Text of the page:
Monday, September 27, 2010

Picking chestnuts in the fall at Solomons Island, Maryland

When we bought our boat, we chose Newport, Rhode Island as our hailing port, thinking we will spend our summers in the sailing capital. Little did we know. Every time we headed north from Florida, we had gone only as far as the Chesapeake Bay. There was so much to explore along the Eastern Seaboard that by the time we got to the Chesapeake Bay, it was already end of summer. Fall brings cooler temperatures and beautiful fall colors, and then it was time to head south to warmer climes.

 The Chesapeake Bay is about 200 miles (300 km) long, stretching from Havre de Grace, Maryland on the Susquehanna River to Norfolk, Virginia on the Atlantic Ocean. It is the largest estuary in the United States. Its shores are dotted with quaint towns, rustic farms and beautiful sceneries. Limitless miles of serpentine tributaries provide countless coves for gunkholing, making the Chesapeake Bay a wonderful cruising ground. With gentle waters, and creeks teeming with wildlife, oysters and blue crabs, it is no wonder the early settlers came and never left.
Steamed blue crabs. Yum!
Our mission was to explore new anchorages and look for the quintessential Chesapeake Bay crabshack. We found the latter at Sandgates Inn in Mechanicsville on the Patuxent River. It serves the best steamed blue crabs and soft-shelled crabs. The side dishes - cole slaw and French Fries were excellent too. As for anchorages, there were so many in the Chesapeake Bay! Our favorite is the picturesque Gibson Island.
Sunrise at Gibson Island
Crab traps and work boats on Tilghman Island
One September found Mai Thai docked at Solomons Island, Maryland. Located on the Patuxent River, this neat little place is a cruiser’s haven, abound with restaurants, marinas, boatyards, and marine stores.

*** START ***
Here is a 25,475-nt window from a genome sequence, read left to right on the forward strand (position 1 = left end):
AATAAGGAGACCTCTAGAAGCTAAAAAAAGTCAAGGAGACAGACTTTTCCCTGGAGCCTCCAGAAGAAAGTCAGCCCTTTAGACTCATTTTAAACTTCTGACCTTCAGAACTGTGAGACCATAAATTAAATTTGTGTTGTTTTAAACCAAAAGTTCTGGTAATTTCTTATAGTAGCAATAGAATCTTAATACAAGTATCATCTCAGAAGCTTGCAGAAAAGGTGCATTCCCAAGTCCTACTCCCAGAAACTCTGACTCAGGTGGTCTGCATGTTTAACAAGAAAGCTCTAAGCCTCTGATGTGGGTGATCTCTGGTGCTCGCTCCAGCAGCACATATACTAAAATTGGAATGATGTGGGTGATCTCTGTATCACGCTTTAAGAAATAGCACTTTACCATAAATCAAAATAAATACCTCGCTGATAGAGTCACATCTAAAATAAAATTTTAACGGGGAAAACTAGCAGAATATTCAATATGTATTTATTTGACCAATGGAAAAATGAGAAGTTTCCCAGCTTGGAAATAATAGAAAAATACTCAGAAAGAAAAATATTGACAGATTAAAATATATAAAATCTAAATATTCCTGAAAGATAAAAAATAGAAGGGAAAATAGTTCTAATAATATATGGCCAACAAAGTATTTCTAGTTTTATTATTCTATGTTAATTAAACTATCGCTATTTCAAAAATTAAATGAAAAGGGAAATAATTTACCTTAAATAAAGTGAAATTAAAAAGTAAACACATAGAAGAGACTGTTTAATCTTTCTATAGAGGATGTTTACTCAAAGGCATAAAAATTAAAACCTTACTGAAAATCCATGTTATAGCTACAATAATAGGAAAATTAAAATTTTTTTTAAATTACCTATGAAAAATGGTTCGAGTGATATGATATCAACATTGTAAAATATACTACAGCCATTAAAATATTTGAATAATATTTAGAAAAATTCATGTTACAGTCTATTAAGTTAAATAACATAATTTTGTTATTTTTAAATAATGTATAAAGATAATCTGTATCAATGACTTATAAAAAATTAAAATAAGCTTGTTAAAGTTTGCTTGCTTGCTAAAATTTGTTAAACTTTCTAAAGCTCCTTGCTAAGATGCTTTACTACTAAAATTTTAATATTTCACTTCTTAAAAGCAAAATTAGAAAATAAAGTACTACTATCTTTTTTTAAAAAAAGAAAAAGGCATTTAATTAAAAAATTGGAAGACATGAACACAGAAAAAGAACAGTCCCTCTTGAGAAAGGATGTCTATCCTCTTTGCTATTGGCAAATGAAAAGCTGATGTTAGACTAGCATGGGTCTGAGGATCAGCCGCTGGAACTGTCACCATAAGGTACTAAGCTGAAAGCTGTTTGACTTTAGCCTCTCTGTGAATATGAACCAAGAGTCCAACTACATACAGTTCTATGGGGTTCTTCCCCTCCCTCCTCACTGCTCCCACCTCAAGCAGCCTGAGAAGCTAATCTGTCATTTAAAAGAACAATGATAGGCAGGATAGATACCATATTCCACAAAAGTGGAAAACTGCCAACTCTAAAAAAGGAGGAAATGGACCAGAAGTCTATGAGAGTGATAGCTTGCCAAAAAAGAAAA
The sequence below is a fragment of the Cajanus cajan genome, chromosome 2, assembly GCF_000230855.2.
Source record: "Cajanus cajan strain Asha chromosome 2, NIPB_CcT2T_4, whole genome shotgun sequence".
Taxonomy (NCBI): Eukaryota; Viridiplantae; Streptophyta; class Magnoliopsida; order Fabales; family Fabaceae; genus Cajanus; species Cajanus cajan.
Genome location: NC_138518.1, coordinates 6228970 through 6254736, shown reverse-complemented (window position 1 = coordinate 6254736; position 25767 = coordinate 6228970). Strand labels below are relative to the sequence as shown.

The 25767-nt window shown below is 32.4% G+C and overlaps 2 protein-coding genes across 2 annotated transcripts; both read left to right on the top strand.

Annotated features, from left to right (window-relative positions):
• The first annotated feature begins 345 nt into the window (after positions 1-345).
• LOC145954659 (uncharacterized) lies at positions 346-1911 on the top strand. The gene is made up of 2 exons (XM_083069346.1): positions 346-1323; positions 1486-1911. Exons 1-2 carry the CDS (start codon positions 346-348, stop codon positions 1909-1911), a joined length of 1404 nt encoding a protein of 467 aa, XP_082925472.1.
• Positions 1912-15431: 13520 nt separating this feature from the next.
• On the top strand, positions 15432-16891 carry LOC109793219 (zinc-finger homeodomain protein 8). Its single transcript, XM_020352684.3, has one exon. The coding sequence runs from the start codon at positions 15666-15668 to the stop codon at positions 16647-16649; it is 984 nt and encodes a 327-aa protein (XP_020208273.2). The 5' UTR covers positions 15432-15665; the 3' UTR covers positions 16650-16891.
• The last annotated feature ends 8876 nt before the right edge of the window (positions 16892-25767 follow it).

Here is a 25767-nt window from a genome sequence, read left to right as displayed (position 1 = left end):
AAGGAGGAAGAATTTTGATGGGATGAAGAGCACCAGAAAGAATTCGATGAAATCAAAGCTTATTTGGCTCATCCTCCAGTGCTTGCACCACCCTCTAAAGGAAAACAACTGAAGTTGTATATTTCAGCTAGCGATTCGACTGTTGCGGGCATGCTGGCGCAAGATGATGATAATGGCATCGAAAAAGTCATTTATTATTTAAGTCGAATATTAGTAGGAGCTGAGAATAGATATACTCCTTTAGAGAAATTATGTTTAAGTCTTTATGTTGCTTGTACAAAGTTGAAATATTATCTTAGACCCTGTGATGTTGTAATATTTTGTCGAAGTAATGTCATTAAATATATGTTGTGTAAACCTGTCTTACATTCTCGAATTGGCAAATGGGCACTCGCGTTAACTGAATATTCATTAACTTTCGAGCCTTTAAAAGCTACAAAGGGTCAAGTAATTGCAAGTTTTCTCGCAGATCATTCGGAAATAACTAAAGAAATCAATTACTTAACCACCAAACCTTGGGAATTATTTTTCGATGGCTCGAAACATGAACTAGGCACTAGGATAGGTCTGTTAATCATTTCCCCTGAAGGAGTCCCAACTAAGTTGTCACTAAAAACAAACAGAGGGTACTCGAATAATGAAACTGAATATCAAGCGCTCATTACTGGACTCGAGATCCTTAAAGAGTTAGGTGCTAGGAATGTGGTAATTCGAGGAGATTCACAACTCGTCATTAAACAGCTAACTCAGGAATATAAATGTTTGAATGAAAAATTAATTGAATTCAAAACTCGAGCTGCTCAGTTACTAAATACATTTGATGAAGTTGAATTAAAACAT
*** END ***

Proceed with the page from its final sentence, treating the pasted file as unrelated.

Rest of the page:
One morning, we were walking the marina neighborhood when my sister-in-law, who was visiting, spotted something spiky lying around two mighty tall trees. She picked it up, inspected it, and surmised it to be a chestnut. She was right. After this initial discovery, my sister-in-law would walk over to those chestnut trees every morning, and return with a large paper bag full of chestnuts. We dubbed her the bag lady, and joked that she was taking food away from the squirrels. And what were we going to do with all these chestnuts?
Chestnuts, in and out of their burs
We had an idea. Every time my husband's cousins visit from Paris, they always bring us gifts of dark chocolate and marrons glacé (candied chestnut confection, usually available around the Christmas holidays). Those delicious glazed chestnuts came to mind. We got a production line going in Mai Thai's tiny little galley. We donned gloves to remove the chestnuts from their prickly husks or burs. Then we washed them, and peeled off their skin. 
Washed, ready to be peeled
Glazing the chestnuts
Next, we boiled and glazed them with sugar, and spiked some with a hint of Cognac. Voilà, we got marrons glacé! Not bad for our first try at making a candied confection. We were quite pleased with the results.
Our candied chestnut confection - les marron glacé!
This post has been entered into the Grantourismo - HomeAway travel writing competition for September.

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